Heart failure with preserved ejection fraction (HFpEF) is a heterogeneous disease with limited therapeutic options. Pathophysiology of HFpEF is complex as a large proportion of HFpEF patients have comorbidities such as obesity, diabetes and hypertension. Importance of heterogeneity and comorbidities is underscored in pre-clinical mouse models, that mostly are models with one (simple) perturbation. This mismatch in underlying pathophysiological mechanisms may contribute to the limited translational value and hinder the development of novel therapeutics. Therefore, in this study we present a heterogeneous HFpEF mouse model that closely mimics the human HFpEF phenotype.
We aimed to design a HFpEF mouse model integrating four hallmarks of human HFpEF: aging, female sex, obesity and hypertension.
18-22 months old female C57BL/6J mice (n=10) were fed a control (CTRL) or high fat diet (HFD) for 12 weeks. During the last 4 weeks, hypertension was induced with angiotensin-II (Ang) infusion (1,25mg/kg/day) (CTRL+Ang or HFD+Ang). Prior to sacrifice, echocardiographic measurements were obtained and images were used for strain analysis. Using PCR, mRNA levels of collagen, atrial natriuretic peptide (ANP), and metallopeptidase inhibitor 1 (TIMP-1) and growth and inflammatory plasma markers were determined. Histological analysis of fibrosis was performed.
HFD+Ang induced increased lung weights (CTRL 9.9 ± 0.5 vs. HFD+Ang 14.3±1.2 p<0.01) atrial weights(0.5±0.05 vs. 0.9±0.08 p<0.01) and increased body and fat weights. Echocardiography showed preserved ejection fraction with substantial cardiac hypertrophy in HFD and even more pronounced in HFD+Ang. Increased myocardial fibrosis was observed. mRNA levels of collagen, ANP and TIMP-1 were increased in CTRL+Ang and HFD+Ang. Plasma levels of growth factors and TIMP-1 were significantly elevated in HFD+Ang. Global longitudinal strain was impaired in HFD+Ang compared to CTRL (-21.4±1 vs. -14.1±0.6 p<0.01). During left ventricle diastolic early filling the reverse peak longitudinal strain rate is lower in the HFD+Ang compared to CTRL (10,7±0.8 vs. 7.5±0.7 p<0.01).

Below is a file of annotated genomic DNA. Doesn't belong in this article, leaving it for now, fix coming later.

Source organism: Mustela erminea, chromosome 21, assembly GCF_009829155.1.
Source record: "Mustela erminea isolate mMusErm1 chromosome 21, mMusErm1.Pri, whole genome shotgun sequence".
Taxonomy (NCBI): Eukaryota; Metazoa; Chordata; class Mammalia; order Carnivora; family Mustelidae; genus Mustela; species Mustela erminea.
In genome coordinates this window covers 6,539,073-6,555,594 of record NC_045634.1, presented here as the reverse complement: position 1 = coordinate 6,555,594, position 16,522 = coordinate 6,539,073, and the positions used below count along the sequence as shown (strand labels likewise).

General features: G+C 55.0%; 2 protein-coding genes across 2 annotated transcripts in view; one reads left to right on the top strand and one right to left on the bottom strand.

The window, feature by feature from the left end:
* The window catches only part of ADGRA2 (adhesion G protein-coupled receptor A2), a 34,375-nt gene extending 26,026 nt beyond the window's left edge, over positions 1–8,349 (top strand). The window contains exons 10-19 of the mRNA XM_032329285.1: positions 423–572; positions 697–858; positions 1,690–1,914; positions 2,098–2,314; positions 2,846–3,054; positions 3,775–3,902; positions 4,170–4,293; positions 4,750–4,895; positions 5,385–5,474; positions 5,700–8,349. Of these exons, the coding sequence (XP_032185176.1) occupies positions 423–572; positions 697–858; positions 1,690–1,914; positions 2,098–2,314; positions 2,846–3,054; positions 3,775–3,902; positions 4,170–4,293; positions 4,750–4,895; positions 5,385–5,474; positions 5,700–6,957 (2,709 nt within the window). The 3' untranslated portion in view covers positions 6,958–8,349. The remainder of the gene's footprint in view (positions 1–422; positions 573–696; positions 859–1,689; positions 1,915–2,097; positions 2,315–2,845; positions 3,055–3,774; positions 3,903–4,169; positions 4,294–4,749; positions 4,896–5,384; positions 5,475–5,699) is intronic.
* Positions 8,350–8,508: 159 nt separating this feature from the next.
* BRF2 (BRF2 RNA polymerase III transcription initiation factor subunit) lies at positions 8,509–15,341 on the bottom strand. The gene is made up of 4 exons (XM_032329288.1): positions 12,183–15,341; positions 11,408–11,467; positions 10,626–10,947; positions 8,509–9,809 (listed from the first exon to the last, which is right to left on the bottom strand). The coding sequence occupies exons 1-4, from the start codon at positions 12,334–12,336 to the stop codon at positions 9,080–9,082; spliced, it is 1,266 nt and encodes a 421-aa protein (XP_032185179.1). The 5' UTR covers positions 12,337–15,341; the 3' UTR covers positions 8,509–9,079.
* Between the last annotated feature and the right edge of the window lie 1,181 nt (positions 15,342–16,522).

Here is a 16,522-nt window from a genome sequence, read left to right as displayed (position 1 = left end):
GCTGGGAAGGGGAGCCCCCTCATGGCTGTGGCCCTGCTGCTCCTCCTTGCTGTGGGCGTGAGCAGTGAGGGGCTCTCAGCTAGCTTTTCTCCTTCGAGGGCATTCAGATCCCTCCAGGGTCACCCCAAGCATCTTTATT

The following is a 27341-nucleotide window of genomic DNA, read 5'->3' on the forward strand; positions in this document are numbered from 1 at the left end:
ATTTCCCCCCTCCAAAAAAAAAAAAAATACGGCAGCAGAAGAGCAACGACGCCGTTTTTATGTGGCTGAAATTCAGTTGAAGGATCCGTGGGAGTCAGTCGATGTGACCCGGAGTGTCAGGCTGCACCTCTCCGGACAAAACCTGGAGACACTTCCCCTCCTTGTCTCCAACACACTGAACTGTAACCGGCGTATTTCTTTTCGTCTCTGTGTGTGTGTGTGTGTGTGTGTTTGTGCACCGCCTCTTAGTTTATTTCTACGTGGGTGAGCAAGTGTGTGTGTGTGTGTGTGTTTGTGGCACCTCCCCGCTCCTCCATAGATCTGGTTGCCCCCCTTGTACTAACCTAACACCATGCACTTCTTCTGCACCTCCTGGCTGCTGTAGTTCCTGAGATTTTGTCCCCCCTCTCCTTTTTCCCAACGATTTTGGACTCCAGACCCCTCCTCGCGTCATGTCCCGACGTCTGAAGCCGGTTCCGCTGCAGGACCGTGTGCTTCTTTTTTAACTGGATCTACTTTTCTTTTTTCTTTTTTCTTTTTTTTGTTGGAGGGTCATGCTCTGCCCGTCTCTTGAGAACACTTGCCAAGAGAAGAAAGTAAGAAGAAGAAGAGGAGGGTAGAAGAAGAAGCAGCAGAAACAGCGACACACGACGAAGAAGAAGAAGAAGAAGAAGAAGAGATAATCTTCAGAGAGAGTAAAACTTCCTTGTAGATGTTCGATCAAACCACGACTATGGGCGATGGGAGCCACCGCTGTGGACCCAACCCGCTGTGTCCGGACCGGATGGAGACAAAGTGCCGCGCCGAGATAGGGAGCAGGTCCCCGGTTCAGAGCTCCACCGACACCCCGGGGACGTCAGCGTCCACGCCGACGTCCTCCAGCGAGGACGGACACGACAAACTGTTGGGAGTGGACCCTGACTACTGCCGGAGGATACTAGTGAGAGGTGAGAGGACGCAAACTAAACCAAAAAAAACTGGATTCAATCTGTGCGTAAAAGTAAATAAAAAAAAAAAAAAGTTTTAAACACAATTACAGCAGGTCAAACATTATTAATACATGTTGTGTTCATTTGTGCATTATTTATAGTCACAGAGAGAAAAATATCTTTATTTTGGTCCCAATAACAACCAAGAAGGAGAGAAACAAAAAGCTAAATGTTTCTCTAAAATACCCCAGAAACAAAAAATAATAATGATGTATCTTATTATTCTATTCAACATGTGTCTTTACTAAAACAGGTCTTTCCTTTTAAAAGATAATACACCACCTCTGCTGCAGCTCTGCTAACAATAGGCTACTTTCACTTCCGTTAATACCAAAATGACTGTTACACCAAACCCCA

We for the first time showed that by using a multifactorial approach, we were able to closely mimic the human situation. Our mouse HFpEF model uniquely recapitulates the typical human HFpEF signature: impaired movement of the myocardial endocardium, collagen deposition, fibrosis and an increase in cardiac hypertrophy and lung congestion with a preserved ejection fraction. This model is currently available for testing potential novel treatment modalities for patients with HFpEF.